The High Price of Indicriminate Incarceration
Commissioner Tommy Adkisson
September 2, 2004
Bexar County exists principally though not exclusively to deliver health at the University Health System and justice through the courts, the jail, the District Attorney's Office and et cetera. Because of this link to justice, last Friday night I had the honor and privilege of addressing the new graduates of the Bexar County Detention Academy run by the Bexar County Sheriff's Office. These are the brave young men and women who secure our community's major lock-up facility we know as the jail. They are sharp-looking and well-prepared to enter service.
Just review what they have studied in order to receive a Basic Jailer Certification: legal aspects of the job, cultural awareness, civil rights, fire fighting principles, report writing, use of force, handcuffing techniques, defensive tactics, facility security, inmate rights, basics in ground fighting, 24 hours of firearms training, investigation, liability, courtroom demeanor, inmate visitation, sudden in-custody death syndrome, inmate rights and privileges, ethics, violent inmates, disruptive groups, booking, identification, releasing and classification procedures, communicable diseases, jail concepts, contraband searches of inmates, persons with mental disabilities, suicide screening, survival Spanish, and Texas Commission on Jail Standards rules. Whew!
The Tax on Thoughtlessness
Back in the 1980's when I was a State Representative, we had some serious prison overcrowding. The prison experts told us: "Ladies and gentlemen, you have a problem you cannot build your way out of." I never forgot the wise words of those experts. Like so many issues in public life, you can showboat or demagogue about an issue and mislead the public or you can attempt to enlighten, delve deeper into the subject and fix the root cause of the problem! Think and act or pay a tax on thoughtlessness!
Of one thing I am certain: I want plenty of jail space for those that need to be in our jail, but not one single cell for someone who has no business in our maximum security jail. Therein lays the problem: not all prisoners are in need of a maximum security jail cell. Taxpayers cannot afford to finance unlimited numbers of maximum security jail cells! Every 400 inmates per year costs Bexar County $7.2 million!
At present however, due to a serious incarceration mentality, we have a significant number of lesser offenders that are sent to jail not just here but all over the country instead of to minimum-security facilities. As a result we have bloated jails and prisons. And we end up having less money for better salaries and working conditions of the detention guards working in the jail, among other things.
As a reflection of the incarceration mentality that drives extraordinary prison population levels, my research found the following relative to the world, other states in the U.S. and U.S. counties:
World: U.S. has 1,962,220 inmates derived from a population of 286 million while China has a lesser 1,428,126 million inmates from a population of 1.285 billion people. (Source: Home Office, Great Britain)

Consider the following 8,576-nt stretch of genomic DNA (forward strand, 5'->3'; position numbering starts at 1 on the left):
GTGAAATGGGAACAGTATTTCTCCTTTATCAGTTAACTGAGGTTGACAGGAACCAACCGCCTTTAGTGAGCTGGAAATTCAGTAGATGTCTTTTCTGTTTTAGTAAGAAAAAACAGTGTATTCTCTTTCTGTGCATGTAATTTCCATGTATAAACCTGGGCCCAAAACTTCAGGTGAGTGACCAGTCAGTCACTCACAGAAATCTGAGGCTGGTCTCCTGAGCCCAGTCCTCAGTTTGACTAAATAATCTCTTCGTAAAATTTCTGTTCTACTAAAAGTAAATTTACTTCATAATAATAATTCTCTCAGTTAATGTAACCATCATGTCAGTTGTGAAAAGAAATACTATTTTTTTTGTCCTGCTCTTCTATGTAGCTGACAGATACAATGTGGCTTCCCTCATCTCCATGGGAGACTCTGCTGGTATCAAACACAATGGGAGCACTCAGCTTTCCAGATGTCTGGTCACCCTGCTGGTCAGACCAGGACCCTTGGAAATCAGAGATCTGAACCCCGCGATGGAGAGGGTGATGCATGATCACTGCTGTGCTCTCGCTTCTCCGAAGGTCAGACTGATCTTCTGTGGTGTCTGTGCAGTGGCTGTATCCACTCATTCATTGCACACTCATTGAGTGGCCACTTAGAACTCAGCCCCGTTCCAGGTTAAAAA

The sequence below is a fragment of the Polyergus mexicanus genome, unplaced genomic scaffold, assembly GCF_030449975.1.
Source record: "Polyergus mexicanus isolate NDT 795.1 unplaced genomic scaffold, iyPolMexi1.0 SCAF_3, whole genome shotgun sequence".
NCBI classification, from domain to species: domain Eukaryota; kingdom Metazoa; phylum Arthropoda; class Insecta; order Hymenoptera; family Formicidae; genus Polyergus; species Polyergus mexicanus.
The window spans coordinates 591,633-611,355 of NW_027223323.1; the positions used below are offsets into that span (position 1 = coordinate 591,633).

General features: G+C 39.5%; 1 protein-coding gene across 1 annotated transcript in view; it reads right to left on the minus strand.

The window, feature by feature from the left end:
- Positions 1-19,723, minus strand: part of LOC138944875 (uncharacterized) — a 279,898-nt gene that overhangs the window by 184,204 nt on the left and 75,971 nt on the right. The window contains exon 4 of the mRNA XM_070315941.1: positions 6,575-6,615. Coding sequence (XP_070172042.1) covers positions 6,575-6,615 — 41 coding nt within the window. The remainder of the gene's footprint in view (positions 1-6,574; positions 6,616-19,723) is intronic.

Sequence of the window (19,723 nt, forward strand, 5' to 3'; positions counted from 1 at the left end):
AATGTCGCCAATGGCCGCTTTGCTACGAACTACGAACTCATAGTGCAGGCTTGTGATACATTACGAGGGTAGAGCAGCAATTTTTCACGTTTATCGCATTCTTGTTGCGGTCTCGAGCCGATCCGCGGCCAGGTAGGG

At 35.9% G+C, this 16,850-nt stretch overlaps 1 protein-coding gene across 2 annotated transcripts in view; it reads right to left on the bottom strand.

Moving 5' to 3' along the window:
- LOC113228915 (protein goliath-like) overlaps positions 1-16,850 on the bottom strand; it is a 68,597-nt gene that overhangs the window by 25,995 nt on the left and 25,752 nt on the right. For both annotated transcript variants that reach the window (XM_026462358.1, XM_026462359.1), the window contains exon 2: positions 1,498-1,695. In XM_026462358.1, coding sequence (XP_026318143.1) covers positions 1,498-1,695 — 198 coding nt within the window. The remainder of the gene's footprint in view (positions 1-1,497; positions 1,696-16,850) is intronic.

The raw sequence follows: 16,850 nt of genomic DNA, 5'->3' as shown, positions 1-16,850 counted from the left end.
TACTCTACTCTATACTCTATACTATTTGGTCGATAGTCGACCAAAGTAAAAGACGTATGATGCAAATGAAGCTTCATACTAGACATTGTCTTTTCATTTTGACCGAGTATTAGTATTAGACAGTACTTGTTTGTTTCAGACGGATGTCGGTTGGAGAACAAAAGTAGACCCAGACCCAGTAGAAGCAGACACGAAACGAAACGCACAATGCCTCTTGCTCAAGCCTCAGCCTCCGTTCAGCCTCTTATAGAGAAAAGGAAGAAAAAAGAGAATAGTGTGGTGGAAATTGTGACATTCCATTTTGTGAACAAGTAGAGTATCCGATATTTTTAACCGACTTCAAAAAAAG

States: Texas has 164,222 inmates derived from a population of 22 million people while California has 163,361 inmates from a much larger population of 35 million people. New York has 65,914 inmates from a population of 18 million! (Source Book, Governing Magazine)
Counties: Of the top 50 inmate jail populations, Los Angeles County has 21,184 inmates; Harris has 7,300, Dallas has 6,814 and Bexar County, the 21st largest in the nation has 3,597. Actually, our population was at 3,950 as of last Friday. (Source Book, Governing Magazine and Bexar County Sheriff's Office, Detention)
The Ultimate Solution
- One size does not fit all! Let's put a square peg in a square hole; round peg in a round hole! To place a person with outstanding traffic warrants or similar offenses in our maximum security jail with a violent offender is inappropriate and expensive!
- Let's keep our lesser, non violent offenders working in Work Release and require them to pay their room and board to the County, child support or restitution if applicable, court costs and fines, but bottom line: keep them working! To do this we should develop a larger work release capacity in a separate minimum security facility.
- At the same time, develop a range of appropriate alternatives to maximum-security incarceration such as drug alcohol centers, geographical information systems, electronic monitoring and voice verification where appropriate. This will also contribute to a far more functional society.
- In keeping with these thoughts, I will propose that over and above existing allocations for detention officers, money saved from responsibly decreasing the population of the Bexar County Jail be invested in the compensation of our detention officers until a pre-agreed-to market value on detention salaries has been reached.
- I have encouraged the new detention guards to be a part of their association and a part of the solution to unnecessary, bloated jail population so we can invest in the people that run the jail, and beyond. Part of the "beyond" includes the fight against rising taxes, excellence in service delivery and more.
Although not covered in this article, an accurate picture of true costs must include indirect costs of incarceration such as the loss of employment among lesser offenders not placed on work release or some alternative form of incarceration. I look forward to keeping you posted on the progress of our work with the Bexar County Jail and as always, invite your comments on this or any other of the vital issues of the day!